American Association for Cancer Research
00085472can182918-sup-208878_1_supp_5109012_pgv8hm.pdf (563.42 kB)

Supplementary Data from MDM2-Recruiting PROTAC Offers Superior, Synergistic Antiproliferative Activity via Simultaneous Degradation of BRD4 and Stabilization of p53

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journal contribution
posted on 2023-03-31, 02:20 authored by John Hines, Schan Lartigue, Hanqing Dong, Yimin Qian, Craig M. Crews

The Supplementary Materials and Methods describes the organic chemical routes employed to synthesize the PROTACs A1874, A1875 and A743. The procedures are explained in detail and the testing done to validate the chemical structures and purity are disclosed.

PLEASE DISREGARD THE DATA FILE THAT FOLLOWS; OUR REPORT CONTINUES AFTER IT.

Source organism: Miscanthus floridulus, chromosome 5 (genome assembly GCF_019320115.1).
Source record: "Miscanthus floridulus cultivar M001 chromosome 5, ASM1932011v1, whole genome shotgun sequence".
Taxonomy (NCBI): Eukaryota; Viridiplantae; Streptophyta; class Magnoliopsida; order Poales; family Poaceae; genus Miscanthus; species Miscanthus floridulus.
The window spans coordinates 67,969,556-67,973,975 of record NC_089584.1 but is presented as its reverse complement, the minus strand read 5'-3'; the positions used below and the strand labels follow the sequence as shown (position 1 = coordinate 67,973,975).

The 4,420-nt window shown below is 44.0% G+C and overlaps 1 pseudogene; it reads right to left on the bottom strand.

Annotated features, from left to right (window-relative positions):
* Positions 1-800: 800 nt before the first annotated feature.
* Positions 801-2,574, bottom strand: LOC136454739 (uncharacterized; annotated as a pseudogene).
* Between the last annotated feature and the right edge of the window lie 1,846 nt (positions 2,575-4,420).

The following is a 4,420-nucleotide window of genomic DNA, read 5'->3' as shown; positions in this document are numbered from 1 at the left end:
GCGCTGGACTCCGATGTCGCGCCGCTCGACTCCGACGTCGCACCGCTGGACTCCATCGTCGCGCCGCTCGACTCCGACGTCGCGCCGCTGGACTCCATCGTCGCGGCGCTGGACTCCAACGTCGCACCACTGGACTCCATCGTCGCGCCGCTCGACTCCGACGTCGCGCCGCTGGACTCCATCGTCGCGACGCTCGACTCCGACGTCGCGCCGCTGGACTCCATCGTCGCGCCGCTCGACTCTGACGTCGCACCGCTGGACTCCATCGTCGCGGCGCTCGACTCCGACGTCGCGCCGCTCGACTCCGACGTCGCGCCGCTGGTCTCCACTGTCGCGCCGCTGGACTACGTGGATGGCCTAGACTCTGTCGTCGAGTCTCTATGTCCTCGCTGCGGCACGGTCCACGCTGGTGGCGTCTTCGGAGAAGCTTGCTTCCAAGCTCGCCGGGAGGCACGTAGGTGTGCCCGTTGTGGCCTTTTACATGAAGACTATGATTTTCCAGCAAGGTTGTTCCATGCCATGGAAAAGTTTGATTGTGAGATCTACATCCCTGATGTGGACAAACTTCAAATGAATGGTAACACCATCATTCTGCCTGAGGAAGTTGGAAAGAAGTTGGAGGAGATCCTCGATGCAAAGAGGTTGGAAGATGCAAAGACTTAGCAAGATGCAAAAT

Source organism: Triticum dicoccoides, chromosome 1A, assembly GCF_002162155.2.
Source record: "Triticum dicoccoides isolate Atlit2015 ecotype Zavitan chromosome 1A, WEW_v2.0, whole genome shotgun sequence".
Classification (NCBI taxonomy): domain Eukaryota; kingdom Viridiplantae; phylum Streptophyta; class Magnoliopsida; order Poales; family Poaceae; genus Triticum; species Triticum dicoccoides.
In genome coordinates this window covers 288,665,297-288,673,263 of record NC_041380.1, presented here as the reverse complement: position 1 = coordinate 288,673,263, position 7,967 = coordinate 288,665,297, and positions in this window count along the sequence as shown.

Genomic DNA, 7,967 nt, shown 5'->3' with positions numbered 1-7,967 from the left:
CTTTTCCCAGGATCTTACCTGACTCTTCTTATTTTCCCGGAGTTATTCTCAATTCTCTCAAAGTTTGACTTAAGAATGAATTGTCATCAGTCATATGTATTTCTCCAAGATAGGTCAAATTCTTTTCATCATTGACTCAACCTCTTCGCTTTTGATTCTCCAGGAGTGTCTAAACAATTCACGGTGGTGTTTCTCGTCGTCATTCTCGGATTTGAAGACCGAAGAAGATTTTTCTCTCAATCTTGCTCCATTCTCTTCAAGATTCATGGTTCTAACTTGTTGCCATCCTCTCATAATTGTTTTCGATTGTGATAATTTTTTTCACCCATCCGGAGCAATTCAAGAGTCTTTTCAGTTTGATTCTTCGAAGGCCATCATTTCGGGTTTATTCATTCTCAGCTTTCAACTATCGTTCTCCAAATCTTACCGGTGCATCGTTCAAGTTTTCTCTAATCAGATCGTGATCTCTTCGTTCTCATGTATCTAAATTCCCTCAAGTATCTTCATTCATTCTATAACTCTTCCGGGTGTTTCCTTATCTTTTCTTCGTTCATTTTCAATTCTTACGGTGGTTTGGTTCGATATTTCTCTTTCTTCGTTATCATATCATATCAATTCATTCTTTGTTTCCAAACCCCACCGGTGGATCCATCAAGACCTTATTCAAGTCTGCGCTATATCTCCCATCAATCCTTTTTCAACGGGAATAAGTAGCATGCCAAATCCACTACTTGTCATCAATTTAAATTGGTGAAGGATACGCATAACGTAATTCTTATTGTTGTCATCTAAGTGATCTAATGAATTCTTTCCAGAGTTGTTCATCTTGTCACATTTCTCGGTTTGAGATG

Although the number of proteins effectively targeted for posttranslational degradation by PROTAC has grown steadily, the number of E3 ligases successfully exploited to accomplish this has been limited to the few for which small-molecule ligands have been discovered. Although the E3 ligase MDM2 is bound by the nutlin class of small-molecule ligands, there are few nutlin-based PROTAC. Because a nutlin-based PROTAC should both knockdown its target protein and upregulate the tumor suppressor p53, we examined the ability of such a PROTAC to decrease cancer cell viability. A nutlin-based, BRD4-degrading PROTAC, A1874, was able to degrade its target protein by 98% with nanomolar potency. Given the complementary ability of A1874 to stabilize p53, we discovered that the nutlin-based PROTAC was more effective in inhibiting proliferation of many cancer cell lines with wild-type p53 than was a corresponding VHL-utilizing PROTAC with similar potency and efficacy to degrade BRD4. This is the first report of a PROTAC in which the E3 ligase ligand and targeting warhead combine to exert a synergistic antiproliferative effect. Our study highlights the untapped potential that may be unlocked by expanding the repertoire of E3 ligases that can be recruited by PROTAC. These findings present the first BRD4-targeting MDM2-based PROTAC that possesses potent, distinct, and synergistic biological activities associated with both ends of this heterobifunctional molecule.

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